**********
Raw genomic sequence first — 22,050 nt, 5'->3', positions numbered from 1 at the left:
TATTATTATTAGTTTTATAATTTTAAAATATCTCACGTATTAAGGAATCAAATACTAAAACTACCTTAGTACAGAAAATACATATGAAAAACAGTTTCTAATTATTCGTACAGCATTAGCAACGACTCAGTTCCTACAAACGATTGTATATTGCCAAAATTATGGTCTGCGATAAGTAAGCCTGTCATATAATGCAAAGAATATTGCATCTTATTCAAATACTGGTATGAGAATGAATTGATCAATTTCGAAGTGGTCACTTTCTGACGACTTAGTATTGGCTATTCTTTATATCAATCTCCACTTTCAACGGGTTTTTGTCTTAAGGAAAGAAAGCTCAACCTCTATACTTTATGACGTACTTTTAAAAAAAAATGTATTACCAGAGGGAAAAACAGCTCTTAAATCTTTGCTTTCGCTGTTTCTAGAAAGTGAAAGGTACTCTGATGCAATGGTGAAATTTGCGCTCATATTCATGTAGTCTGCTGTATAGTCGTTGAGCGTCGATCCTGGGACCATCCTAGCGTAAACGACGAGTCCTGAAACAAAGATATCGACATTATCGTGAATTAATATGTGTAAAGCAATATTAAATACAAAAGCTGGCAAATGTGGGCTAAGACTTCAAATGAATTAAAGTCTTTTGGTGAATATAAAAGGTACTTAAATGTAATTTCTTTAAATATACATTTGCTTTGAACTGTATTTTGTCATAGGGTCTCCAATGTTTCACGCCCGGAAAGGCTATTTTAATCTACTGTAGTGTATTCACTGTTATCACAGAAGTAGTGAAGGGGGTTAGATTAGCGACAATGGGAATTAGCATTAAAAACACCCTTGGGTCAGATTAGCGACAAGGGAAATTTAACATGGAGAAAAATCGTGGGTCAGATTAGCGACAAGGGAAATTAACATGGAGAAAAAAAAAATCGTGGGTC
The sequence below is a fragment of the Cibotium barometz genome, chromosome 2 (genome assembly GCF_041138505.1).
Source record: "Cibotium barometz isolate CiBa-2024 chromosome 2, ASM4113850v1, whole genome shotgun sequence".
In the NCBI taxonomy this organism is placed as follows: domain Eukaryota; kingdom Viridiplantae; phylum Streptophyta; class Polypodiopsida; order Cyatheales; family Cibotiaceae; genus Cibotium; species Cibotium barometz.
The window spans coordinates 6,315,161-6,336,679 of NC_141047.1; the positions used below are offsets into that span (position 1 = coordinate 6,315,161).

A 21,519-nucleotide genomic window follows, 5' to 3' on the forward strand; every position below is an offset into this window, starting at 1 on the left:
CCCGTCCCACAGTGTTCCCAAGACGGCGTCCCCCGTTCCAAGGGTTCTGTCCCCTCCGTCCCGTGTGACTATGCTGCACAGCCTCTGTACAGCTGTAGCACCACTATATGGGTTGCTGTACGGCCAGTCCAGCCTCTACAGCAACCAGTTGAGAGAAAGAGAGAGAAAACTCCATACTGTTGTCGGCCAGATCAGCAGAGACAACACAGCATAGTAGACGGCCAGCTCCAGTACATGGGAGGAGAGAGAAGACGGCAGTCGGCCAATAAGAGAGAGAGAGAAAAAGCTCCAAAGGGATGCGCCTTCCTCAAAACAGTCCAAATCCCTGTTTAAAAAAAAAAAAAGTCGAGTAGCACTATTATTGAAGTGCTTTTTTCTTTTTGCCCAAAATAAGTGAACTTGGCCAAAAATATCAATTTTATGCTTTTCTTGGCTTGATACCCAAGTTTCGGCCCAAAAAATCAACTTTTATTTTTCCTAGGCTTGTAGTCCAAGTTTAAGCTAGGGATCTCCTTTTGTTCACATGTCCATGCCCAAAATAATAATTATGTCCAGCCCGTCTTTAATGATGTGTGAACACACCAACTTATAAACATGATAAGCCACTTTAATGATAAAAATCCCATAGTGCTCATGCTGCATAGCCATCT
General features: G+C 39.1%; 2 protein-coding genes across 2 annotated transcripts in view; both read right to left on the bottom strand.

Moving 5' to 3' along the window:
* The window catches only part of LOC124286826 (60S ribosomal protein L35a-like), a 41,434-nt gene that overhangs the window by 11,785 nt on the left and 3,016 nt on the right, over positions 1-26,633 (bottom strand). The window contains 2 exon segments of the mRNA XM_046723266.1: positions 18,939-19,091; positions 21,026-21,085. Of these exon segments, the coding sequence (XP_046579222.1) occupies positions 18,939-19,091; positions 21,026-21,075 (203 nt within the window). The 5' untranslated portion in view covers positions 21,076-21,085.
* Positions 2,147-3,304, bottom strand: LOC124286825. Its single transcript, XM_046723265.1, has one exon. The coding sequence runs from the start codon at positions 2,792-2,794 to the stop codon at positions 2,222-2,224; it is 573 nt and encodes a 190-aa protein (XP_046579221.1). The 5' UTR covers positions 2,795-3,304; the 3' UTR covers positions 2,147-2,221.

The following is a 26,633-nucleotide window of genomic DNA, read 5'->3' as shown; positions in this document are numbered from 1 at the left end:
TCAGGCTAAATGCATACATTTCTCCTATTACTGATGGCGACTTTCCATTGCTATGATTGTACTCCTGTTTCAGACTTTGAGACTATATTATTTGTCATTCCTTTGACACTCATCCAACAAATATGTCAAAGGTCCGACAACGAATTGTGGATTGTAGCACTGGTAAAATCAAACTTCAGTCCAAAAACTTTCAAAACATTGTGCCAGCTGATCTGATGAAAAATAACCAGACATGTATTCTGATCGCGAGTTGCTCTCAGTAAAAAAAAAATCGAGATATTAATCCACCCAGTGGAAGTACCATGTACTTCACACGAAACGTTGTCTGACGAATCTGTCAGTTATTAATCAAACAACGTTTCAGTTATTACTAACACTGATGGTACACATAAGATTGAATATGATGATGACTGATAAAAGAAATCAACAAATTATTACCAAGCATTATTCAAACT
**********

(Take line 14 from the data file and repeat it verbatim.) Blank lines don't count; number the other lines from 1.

TCAGGCTAAATGCATACATTTCTCCTATTACTGATGGCGACTTTCCATTGCTATGATTGTACTCCTGTTTCAGACTTTGAGACTATATTATTTGTCATTCCTTTGACACTCATCCAACAAATATGTCAAAGGTCCGACAACGAATTGTGGATTGTAGCACTGGTAAAATCAAACTTCAGTCCAAAAACTTTCAAAACATTGTGCCAGCTGATCTGATGAAAAATAACCAGACATGTATTCTGATCGCGAGTTGCTCTCAGTAAAAAAAAAATCGAGATATTAATCCACCCAGTGGAAGTACCATGTACTTCACACGAAACGTTGTCTGACGAATCTGTCAGTTATTAATCAAACAACGTTTCAGTTATTACTAACACTGATGGTACACATAAGATTGAATATGATGATGACTGATAAAAGAAATCAACAAATTATTACCAAGCATTATTCAAACT